Each volume of this series of Companions to major philosophers contains specially-commissioned essays by an international team of scholars, together with a substantial bibliography, and will serve as a reference work for students and non-specialists. The contributors to this Companion probe the full depth of Kierkegaard's thought revealing its distinctive subtlety. The topics covered include Kierkegaard's views on art and religion, ethics and psychology, theology and politics, and knowledge and virtue. Much attention is devoted to the pervasive influence of Kierkegaard in twentieth-century philosophy. New readers will find this the most convenient and accessible guide to Kierkegaard currently available. Advanced students and specialists will find a conspectus of recent developments in the interpretation of Kierkegaard.
The Concept of Anxiety: A Simple Psychologically Oriented Deliberation in View of the Dogmatic Problem of Hereditary Sinby Alastair Hannay Soren Kierkegaard
The first new translation of Kierkegaard's masterwork in a generation brings to vivid life this essential work of modern philosophy. Brilliantly synthesizing human insights with Christian dogma, Soren Kierkegaard presented, in 1844, The Concept of Anxiety as a landmark "psychological deliberation," suggesting that our only hope in overcoming anxiety was not through "powder and pills" but by embracing it with open arms. While Kierkegaard's Danish prose is surprisingly rich, previous translations--the most recent in 1980--have marginalized the work with alternately florid or slavishly wooden language. With a vibrancy never seen before in English, Alastair Hannay, the world's foremost Kierkegaard scholar, has finally re-created its natural rhythm, eager that this overlooked classic will be revivified as the seminal work of existentialism and moral psychology that it is. From The Concept of Anxiety: "And no Grand Inquisitor has such frightful torments in readiness as has anxiety, and no secret agent knows as cunningly how to attack the suspect in his weakest moment, or to make so seductive the trap in which he will be snared; and no discerning judge understands how to examine, yes, exanimate the accused as does anxiety, which never lets him go, not in diversion, not in noise, not at work, not by day, not by night."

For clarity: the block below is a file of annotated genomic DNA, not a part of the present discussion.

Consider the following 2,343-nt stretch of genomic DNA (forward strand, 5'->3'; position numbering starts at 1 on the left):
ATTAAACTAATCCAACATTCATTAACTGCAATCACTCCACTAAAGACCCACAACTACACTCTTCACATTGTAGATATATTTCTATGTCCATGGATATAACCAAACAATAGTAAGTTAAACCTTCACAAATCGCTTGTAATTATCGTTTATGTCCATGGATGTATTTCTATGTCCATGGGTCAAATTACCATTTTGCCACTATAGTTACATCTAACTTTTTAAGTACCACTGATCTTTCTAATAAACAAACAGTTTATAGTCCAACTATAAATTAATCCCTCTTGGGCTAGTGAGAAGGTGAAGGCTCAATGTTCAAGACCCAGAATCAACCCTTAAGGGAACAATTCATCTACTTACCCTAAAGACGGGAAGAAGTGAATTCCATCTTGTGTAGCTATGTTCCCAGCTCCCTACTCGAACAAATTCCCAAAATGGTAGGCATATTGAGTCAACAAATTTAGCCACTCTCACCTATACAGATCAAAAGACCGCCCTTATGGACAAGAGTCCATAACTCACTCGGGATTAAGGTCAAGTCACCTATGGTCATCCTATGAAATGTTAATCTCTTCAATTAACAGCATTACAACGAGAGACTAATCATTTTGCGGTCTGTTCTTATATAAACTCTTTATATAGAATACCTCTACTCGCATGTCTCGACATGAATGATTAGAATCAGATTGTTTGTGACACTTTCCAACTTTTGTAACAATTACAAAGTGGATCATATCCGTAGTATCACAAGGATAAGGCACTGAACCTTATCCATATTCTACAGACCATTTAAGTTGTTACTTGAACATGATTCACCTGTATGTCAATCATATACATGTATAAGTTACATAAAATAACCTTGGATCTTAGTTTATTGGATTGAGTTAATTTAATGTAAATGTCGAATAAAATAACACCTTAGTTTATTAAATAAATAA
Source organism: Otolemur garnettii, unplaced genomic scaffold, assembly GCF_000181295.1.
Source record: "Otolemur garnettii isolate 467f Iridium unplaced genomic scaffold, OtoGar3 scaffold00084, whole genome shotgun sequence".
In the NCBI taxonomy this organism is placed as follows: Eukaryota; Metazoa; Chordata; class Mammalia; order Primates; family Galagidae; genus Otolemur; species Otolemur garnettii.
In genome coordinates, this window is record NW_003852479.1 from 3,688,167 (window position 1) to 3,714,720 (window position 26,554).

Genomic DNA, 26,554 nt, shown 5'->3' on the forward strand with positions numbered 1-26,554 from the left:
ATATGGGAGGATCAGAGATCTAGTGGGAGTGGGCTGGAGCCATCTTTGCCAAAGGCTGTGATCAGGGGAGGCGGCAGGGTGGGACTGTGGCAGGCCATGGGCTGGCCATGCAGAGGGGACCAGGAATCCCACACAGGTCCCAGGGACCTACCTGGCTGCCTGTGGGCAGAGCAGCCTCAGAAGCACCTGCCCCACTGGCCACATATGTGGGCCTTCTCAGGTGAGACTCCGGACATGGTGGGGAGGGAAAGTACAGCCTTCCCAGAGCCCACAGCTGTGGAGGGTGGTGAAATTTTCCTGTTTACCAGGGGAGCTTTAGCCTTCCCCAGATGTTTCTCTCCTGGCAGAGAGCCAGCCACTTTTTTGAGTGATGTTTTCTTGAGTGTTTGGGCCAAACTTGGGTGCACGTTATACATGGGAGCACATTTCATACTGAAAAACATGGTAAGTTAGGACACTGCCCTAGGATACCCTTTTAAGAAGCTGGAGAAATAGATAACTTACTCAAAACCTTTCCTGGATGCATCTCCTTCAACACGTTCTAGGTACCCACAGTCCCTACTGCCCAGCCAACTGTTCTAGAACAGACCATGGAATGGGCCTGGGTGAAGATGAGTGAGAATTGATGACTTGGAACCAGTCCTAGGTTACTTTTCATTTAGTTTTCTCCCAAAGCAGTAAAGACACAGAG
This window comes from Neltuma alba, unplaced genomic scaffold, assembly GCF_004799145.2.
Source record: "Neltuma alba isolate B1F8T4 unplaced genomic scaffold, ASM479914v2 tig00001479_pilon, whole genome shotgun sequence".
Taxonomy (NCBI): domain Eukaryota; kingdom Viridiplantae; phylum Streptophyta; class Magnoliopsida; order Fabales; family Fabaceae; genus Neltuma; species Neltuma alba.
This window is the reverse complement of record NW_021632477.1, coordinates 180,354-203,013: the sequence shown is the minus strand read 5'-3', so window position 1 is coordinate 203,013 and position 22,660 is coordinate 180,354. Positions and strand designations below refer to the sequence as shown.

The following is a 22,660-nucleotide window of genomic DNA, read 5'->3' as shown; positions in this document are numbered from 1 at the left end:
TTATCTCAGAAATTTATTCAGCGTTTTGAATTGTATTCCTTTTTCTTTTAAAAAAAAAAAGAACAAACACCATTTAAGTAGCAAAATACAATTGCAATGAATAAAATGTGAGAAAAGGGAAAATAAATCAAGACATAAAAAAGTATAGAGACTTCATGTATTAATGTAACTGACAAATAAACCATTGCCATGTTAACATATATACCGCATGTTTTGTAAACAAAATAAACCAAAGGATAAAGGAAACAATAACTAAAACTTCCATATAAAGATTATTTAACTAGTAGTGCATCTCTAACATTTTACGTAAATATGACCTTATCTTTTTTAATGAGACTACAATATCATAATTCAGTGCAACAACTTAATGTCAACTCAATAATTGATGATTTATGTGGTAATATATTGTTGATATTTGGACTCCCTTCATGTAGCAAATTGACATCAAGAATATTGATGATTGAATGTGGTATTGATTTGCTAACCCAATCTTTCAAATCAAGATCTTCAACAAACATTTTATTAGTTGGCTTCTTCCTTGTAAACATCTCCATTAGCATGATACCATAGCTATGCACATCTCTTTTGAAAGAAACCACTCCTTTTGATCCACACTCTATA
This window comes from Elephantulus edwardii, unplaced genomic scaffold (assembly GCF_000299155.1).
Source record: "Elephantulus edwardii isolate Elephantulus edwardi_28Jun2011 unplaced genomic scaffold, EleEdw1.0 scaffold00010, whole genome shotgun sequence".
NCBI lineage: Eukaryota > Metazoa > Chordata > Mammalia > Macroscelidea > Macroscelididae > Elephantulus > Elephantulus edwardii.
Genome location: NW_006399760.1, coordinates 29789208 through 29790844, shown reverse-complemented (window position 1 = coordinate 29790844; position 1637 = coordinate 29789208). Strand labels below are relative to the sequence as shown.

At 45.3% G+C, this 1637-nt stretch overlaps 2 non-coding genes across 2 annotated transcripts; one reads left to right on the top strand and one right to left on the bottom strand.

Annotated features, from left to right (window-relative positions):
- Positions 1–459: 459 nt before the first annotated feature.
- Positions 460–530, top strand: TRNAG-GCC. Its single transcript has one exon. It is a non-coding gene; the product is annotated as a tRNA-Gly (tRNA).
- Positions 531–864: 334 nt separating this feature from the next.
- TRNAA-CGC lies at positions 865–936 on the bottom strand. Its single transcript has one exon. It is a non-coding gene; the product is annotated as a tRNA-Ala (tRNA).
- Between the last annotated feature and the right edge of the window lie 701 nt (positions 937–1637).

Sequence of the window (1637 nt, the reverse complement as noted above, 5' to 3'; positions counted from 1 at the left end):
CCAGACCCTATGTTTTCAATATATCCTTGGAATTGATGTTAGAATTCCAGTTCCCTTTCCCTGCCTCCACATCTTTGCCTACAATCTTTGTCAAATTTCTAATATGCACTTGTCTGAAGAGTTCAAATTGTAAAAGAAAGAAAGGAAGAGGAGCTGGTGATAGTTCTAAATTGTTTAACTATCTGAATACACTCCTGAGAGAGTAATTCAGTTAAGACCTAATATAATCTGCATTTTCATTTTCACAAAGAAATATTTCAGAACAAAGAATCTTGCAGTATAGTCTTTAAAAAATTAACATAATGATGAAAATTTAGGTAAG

Concludes the first and richest phase of Kierkegaard's pseudonymous authorship and is the text that philosophers look to first when attempting to define Kierkegaard's own philosophy. Familiar Kierkegaardian themes are introduced in the work, including truth as subjectivity, indirect communication, the leap, and the impossibility of forming a philosophical system for human existence. The Postscript sums up the aims of the preceding pseudonymous works and opens the way to the next part of Kierkegaard's increasingly tempestuous life: it can thus be seen as a cornerstone of his philosophical thought. This volume offers the work in a new and accessible translation by Alastair Hannay, together with an introduction that sets the work in its philosophical and historical contexts.
A small, insignificant-looking intellectual with absurdly long legs, Søren Kierkegaard (1813-1855) was a veritable Hans Christian Andersen caricature of a man. A strange combination of witty cosmopolite and melancholy introvert, he spent years writing under a series of fantastical pseudonyms, lavishing all the splendor of his magnificent mind on a seldom-appreciative world. He had a tragic love affair with a young girl, was dominated by an unforgettable Old Testament father, fought a sensational literary duel with a popular satiric magazine, and died in the midst of a violent quarrel with the state church for which he had once studied theology. Yet this iconoclast produced a number of brilliant books that have profoundly influenced modern thought. In this classic biography, the celebrated Kierkegaard translator Walter Lowrie presents a charming and warmly appreciative introduction to the life and work of the great Danish writer. Lowrie tells the story of Kierkegaard's emotionally turbulent life with a keen sense of drama and an acute understanding of how his life shaped his thought. The result is a wonderfully informative and entertaining portrait of one of the most important thinkers of the past two centuries. This edition also includes Lowrie's wry essay "How Kierkegaard Got into English," which tells the improbable story of how Lowrie became one of Kierkegaard's principal English translators despite not learning Danish until he was in his 60s, as well as a new introduction by Kierkegaard scholar Alastair Hannay.
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